US President Donald Trump said Friday that while Pfizer's SARS-CoV-2 vaccine will be forthcoming and mass-distributed by April, New York state would not receive shipments because Governor Andrew Cuomo has expressed criticisms of the Trump administration's vaccine rollout plan.

In his first public comments since the mainstream media declared Joe Biden the winner of the November 3 election, Trump updated the press on Operation Warp Speed in the White House Rose Garden.

No vaccine for New York without Cuomo Approval

Trump said his administration would work to secure emergency use authorization for Pfizer's vaccine against COVID-19, which the company said on Monday had proven to have a 90% effectiveness rate.

He also said the US had three other vaccines that would also be arriving in the next few weeks.

"Millions of doses will soon be going out the door," Trump said. “As soon as April, the vaccine will be available to the entire general population, with the exception of places like New York state where, for political reasons, the governor decided to say - I don't think it's good politically, I think it's very bad from a health standpoint - but he wants to take his time with the vaccine. He doesn't trust where the vaccine is coming from ... We won’t be delivering it to New York until we have authorization to do so."

“We can’t be delivering it to a state that won’t be giving it to its people immediately," Trump said. “The governor will let us know when he’s ready."

Cuomo has long expressed skepticism at Trump's vaccine fast-tracking, saying in September, after Trump claimed a vaccine would be out before the November 3 election, that an independent Clinical Advisory Task Force would evaluate the safety and effectiveness of any vaccine before allowing them to be administering in New York state.

The New York executive renewed those criticisms on Monday in an interview with George Stephanopoulos on ABC's "Good Morning America."

"And the Trump administration is rolling out the vaccination plan, and I believe it's flawed," Cuomo said. "I believe it learns nothing from the past. They're basically going to have the private providers do it, and that's going to leave out all sorts of communities that were left out the first time when COVID ravaged them."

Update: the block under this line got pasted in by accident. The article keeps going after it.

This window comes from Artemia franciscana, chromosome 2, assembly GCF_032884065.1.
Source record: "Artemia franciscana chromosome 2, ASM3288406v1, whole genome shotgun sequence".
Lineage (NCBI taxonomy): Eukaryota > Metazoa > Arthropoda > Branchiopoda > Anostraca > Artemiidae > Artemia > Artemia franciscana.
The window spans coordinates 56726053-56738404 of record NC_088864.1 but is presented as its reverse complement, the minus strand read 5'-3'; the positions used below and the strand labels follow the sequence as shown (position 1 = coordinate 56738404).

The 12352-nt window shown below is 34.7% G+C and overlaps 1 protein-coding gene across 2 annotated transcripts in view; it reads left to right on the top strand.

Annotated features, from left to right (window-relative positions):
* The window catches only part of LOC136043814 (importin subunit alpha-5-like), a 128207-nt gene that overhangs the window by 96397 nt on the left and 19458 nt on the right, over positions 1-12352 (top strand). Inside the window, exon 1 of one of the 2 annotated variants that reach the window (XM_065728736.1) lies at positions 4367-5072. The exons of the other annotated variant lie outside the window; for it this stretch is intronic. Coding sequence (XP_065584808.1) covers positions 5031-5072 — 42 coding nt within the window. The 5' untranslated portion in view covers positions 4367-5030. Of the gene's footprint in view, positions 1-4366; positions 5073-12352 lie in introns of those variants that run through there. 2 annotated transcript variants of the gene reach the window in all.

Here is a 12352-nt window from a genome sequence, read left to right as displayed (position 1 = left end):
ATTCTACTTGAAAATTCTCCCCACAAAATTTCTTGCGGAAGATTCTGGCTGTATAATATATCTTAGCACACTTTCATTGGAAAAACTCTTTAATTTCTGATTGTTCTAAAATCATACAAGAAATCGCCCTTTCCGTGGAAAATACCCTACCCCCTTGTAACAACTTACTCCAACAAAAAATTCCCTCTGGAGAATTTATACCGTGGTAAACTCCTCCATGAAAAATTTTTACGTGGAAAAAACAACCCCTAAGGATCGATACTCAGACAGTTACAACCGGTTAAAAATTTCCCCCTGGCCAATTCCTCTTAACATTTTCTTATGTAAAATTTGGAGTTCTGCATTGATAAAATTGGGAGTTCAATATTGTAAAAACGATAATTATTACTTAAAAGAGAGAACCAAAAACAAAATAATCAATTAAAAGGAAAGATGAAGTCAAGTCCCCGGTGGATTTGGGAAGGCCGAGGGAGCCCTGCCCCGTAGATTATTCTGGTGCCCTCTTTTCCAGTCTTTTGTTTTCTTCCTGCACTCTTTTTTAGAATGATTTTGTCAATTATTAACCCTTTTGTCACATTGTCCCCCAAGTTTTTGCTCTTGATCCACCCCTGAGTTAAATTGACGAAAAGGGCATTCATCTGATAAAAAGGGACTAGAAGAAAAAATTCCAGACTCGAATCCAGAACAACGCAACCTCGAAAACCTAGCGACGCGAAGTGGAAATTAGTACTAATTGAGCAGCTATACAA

No lockdown amid skyrocketing cases

Trump told reporters there would not be a new lockdown to stem the spread of COVID-19 cases in the country, despite historic highs in new cases being reported.

“This administration will not, under any circumstances, be going to a lockdown," Trump said, noting they cost the economy $50 billion a day. "They cost lives."

However, he did say that once the vaccine is released, "you will see numbers going down within a matter of months."

Trump's words come amid by far the largest rise in COVID-19 cases yet. On Thursday, the US Centers for Disease Control and Prevention reported 143,000 new cases and noted the seven-day moving average of new daily cases was 121,496. That’s nearly double the previous highest peak on July 24, when the seven-day average was 66,960 cases per day.

Since the election on November 3, the US has added 1.13 million new COVID-19 cases and 10,686 people have died of the illness, including 1,479 on Thursday.

Biden team also against lockdowns

However, Biden's COVID-19 response seems unlikely to be significantly different if he takes office on January 20, 2021: two leading members of Biden's COVID-19 task force indicated on Friday that they opposed any kind of widespread lockdowns like those seen in the spring or being reimplemented across Europe recently.

Celine Gounder, an infectious disease specialist at the New York University Grossman School of Medicine who sits on Biden's task force, told CNBC that it was “not the opinion” of the group to institute widespread closures. “We can be much more targeted geographically. We can also be more targeted in terms of what we close," she said.

Dr. Vivek Murthy, a former US surgeon general who co-chairs the committee, told "Good Morning America" on Friday, “We’re not in a place where we’re saying, ‘Shut the whole country down' ... If we don’t do that, what you’re going to find is that people will become even more fatigued, schools won’t be open to children, and the economy will be hit harder.”